Where we’d form a line and the person at the beginning would be told about an event, and then would whisper the details to the next person, and so on down the line until the last person repeated the story The only rule was, you had to try to get it right. Nonetheless, the person at the end of the line almost always got it wrong.
When I wrote yesterday’s blog about the 1964 Gulf of Tonkin resolution being based on a fabricated story, I wan’t thinking of this game. I was thinking of something that began as a lie. That’s one thing. But when a story goes wrong after it goes through dozens of reports and sources, that’s quite another.
We keep paraphrasing the paraphrases we hear until the end result is fake news even though that wasn’t the intention. Granted, their are networks and reporters who put their own particular spin on stories so that in the end it’s hard to tell how much is opinion and how much is fact.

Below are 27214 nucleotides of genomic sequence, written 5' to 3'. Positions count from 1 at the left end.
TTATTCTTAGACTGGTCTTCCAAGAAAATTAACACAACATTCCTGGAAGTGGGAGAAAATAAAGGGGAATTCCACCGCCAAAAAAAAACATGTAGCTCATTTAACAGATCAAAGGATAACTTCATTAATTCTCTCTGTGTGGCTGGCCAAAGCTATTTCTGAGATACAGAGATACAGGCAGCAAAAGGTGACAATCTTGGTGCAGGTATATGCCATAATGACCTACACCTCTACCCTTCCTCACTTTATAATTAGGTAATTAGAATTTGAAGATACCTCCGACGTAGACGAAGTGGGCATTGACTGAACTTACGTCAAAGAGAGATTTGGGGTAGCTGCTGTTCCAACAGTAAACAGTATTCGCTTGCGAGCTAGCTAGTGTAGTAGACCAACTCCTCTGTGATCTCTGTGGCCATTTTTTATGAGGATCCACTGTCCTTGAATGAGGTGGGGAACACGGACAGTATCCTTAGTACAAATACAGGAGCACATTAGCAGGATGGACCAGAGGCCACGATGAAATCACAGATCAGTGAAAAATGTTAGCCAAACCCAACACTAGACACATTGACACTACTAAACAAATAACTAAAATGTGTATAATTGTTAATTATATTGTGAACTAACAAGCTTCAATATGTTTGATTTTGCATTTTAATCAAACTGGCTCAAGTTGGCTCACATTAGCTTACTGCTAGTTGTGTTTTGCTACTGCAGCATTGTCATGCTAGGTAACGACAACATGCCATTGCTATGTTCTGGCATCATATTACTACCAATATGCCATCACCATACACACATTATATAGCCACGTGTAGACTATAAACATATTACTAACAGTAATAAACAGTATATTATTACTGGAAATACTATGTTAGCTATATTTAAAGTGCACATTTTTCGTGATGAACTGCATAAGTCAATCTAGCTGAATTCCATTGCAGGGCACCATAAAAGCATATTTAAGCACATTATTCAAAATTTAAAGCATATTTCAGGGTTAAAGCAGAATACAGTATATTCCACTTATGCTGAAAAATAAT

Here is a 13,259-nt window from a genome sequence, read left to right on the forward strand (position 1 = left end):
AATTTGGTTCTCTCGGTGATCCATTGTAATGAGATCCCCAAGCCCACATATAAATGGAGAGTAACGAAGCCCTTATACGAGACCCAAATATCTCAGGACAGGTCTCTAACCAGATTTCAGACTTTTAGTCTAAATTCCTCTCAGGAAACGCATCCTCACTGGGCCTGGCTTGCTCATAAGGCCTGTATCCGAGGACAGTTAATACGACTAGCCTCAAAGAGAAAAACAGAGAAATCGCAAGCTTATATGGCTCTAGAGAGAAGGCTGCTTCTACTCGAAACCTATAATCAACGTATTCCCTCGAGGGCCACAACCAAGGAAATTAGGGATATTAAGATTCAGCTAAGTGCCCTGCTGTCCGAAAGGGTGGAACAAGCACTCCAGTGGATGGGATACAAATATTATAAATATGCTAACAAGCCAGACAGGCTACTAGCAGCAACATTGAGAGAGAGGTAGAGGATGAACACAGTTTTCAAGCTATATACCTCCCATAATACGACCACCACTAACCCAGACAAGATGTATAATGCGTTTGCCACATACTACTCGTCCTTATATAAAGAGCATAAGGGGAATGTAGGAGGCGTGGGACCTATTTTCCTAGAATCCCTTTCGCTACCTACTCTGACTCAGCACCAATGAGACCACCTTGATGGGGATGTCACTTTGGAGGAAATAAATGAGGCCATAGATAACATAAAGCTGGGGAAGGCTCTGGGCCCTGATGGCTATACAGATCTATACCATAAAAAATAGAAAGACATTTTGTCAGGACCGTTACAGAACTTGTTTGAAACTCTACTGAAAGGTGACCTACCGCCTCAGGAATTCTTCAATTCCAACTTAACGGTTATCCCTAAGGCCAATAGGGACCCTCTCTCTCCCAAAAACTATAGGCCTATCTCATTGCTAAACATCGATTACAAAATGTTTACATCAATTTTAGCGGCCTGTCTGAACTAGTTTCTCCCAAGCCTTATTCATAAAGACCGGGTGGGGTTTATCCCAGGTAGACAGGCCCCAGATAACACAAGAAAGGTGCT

We all have our bully pulpets, I guess. Even major media outlets are scattering he comments of people on twitter througout their stories as though those knee-jerk opinions can really make a story more truthful and unbiased. These unfounded opinions can only muddy the waters when those cited have no dog in the hunt.
The purpose of the original game as to show how rumors distort the truth. That’s not the purpose of journalism, though too many reporters and networks think their spin is more important than the facts. Reporting is often a bridge over troubled waters–or perhaps muddy waters.
As always, checking multiple news venues is likely to help us find the truth.
Malcolm R. Campbell
Publisher: Thomas-Jacob Publishing
This novel is a satire about the news business.